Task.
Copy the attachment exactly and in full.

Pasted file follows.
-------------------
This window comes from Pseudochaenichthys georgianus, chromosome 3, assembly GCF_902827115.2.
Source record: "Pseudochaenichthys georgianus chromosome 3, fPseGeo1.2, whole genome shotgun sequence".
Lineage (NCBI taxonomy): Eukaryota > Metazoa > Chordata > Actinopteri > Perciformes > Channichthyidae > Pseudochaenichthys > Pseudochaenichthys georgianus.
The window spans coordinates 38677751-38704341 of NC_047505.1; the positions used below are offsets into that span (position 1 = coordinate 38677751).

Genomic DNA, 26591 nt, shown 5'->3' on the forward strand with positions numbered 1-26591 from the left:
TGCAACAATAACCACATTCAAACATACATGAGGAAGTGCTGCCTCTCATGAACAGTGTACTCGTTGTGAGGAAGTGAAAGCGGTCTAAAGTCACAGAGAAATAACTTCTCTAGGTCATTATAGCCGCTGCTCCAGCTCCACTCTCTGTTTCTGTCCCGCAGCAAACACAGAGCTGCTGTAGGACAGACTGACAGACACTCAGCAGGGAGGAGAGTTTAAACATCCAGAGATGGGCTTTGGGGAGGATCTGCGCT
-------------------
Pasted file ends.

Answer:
This window comes from Pseudochaenichthys georgianus, chromosome 3, assembly GCF_902827115.2.
Source record: "Pseudochaenichthys georgianus chromosome 3, fPseGeo1.2, whole genome shotgun sequence".
Lineage (NCBI taxonomy): Eukaryota > Metazoa > Chordata > Actinopteri > Perciformes > Channichthyidae > Pseudochaenichthys > Pseudochaenichthys georgianus.
The window spans coordinates 38677751-38704341 of NC_047505.1; the positions used below are offsets into that span (position 1 = coordinate 38677751).

Genomic DNA, 26591 nt, shown 5'->3' on the forward strand with positions numbered 1-26591 from the left:
TGCAACAATAACCACATTCAAACATACATGAGGAAGTGCTGCCTCTCATGAACAGTGTACTCGTTGTGAGGAAGTGAAAGCGGTCTAAAGTCACAGAGAAATAACTTCTCTAGGTCATTATAGCCGCTGCTCCAGCTCCACTCTCTGTTTCTGTCCCGCAGCAAACACAGAGCTGCTGTAGGACAGACTGACAGACACTCAGCAGGGAGGAGAGTTTAAACATCCAGAGATGGGCTTTGGGGAGGATCTGCGCT